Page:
Social Ties and Community Service Utilization Among Alzheimer's Caregivers
Methods: The study was conducted using baseline data from the NIH-funded Resources for Enhancing Alzheimer’s Caregivers Health (REACH) II project (n=670) which studied the different risk factors and interventions for AC’s health and well-being. The dependent variable for the study is the level of community service utilization by the AC. AC’s social ties include size of social network and quality of social support. Size of social network was measured by the number of relatives, friends, and neighbors that AC see or hear, feel close to, and can call on for help. To address the skewness, two equal-sized groups were created. Quality of social support was measured in three domains (instrumental, informational, and emotional) and two indicators (frequency and satisfaction). SPSS was used to conduct bivariate and multivariate logistic regression. All significance tests were two-tailed, p<.05.
Results: Quality of social support and size of social network are both important factors in predicting community service utilization. Specifically, after controlling social demographic factors, people who receive emotional support "once in a while" are more likely to have higher level of community service utilization than people who receive no emotional support. People who have larger social networks of relatives, friends, and neighbors are more likely to use community service than people who have smaller social networks.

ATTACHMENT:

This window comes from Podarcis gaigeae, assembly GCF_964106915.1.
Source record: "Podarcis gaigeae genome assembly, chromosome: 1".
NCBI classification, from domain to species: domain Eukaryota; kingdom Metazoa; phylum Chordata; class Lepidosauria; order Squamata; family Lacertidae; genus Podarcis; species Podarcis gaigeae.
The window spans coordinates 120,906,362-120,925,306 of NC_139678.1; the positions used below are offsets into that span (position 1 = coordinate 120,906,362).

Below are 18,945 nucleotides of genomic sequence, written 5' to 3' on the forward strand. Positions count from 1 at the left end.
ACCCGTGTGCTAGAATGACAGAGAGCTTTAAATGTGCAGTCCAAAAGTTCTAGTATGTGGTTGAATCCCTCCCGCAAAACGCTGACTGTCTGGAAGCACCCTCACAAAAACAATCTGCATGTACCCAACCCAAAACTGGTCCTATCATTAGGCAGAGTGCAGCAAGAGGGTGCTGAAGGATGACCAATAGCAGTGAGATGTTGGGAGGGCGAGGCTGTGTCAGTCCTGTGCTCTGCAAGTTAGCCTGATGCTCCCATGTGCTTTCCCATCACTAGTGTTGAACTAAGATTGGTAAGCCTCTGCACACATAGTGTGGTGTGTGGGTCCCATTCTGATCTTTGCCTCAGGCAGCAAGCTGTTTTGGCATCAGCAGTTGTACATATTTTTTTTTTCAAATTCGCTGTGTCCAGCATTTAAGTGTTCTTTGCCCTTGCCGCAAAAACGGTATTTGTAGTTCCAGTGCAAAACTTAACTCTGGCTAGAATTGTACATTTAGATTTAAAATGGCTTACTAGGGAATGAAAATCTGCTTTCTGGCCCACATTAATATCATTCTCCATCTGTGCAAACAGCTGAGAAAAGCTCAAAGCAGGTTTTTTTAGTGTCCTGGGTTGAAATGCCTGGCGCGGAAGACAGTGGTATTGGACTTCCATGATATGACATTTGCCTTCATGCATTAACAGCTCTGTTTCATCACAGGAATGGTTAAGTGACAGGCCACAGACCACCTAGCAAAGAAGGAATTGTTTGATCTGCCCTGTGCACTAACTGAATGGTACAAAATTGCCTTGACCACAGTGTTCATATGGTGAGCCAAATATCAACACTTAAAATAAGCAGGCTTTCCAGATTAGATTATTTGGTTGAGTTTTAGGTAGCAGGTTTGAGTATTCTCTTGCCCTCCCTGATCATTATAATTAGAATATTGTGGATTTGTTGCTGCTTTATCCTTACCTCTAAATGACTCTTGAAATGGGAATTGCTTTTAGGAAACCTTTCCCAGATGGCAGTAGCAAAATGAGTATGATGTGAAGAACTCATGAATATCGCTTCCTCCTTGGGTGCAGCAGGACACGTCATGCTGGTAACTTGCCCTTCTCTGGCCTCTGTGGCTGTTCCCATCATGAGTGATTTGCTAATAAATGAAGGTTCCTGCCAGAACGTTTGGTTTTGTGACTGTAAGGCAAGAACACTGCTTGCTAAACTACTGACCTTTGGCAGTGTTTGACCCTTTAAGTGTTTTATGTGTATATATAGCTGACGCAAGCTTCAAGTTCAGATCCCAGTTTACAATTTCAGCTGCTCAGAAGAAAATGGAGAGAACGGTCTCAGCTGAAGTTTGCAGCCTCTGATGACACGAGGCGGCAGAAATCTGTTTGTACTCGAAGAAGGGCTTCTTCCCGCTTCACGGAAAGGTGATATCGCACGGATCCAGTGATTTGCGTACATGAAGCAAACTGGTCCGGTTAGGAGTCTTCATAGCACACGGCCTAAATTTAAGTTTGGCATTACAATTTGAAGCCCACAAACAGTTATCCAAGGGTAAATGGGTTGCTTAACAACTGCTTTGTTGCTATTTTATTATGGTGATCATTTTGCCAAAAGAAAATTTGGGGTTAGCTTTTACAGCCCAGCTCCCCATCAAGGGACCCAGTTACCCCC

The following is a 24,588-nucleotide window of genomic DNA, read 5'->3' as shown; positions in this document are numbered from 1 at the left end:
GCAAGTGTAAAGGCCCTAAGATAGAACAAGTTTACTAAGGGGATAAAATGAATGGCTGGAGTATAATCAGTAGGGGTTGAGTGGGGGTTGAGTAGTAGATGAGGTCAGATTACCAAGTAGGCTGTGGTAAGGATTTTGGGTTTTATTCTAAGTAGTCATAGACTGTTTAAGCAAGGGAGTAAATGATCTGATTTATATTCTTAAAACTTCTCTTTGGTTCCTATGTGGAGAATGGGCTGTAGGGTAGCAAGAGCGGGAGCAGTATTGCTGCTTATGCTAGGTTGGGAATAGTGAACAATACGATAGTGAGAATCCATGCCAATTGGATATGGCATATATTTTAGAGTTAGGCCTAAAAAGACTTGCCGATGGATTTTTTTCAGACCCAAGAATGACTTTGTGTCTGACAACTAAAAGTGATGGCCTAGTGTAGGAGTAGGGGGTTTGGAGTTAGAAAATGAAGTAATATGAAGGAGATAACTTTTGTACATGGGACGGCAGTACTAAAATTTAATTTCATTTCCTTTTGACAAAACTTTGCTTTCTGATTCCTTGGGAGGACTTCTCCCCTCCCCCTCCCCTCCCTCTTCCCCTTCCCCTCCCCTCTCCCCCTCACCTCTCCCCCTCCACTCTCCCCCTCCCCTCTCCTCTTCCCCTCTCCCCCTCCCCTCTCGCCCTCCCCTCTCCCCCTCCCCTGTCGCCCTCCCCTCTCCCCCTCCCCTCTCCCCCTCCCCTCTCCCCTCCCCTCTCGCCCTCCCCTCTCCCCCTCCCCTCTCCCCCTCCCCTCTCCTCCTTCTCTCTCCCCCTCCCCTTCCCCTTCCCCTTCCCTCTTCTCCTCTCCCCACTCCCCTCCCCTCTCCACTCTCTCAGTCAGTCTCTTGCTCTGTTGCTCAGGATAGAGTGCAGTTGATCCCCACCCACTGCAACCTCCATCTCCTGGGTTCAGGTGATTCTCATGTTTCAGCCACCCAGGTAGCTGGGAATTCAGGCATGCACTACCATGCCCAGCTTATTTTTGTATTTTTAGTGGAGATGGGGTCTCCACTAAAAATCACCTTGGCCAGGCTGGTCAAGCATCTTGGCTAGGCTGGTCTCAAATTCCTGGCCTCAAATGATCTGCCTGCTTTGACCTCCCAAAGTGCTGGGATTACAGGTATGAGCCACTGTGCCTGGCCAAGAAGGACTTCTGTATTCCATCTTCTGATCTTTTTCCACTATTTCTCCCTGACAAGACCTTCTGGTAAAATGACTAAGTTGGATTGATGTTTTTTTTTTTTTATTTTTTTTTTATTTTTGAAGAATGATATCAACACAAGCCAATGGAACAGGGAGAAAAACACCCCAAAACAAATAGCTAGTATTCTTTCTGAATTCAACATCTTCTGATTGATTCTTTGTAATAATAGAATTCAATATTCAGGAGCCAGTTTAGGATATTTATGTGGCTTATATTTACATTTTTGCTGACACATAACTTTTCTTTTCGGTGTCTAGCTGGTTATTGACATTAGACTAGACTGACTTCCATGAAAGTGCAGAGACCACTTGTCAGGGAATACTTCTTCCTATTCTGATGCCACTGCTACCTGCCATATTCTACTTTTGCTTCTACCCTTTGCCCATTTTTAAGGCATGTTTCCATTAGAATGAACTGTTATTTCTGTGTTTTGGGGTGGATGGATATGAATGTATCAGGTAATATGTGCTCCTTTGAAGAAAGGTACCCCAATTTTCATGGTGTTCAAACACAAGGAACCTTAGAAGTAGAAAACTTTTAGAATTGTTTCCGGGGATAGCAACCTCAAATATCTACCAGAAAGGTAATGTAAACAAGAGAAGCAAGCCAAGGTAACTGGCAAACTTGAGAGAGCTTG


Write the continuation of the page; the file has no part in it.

Conclusions and Implications: The findings that social ties contribute to the utilization of community services among AC suggest that social policies and programs should aim to target the more under-utilizing groups by strategizing to reach AC’s social networks. Especially, as different social support domains are related to AC’s service use, social work practitioners should identify and explore the diverse sources and degrees of AC’s social support. Further research is needed to explain the complexity of the effects of social ties on service utilization. Such knowledge will help design policies and programs to better meet the needs of AC, who are the backbone of the long term care system.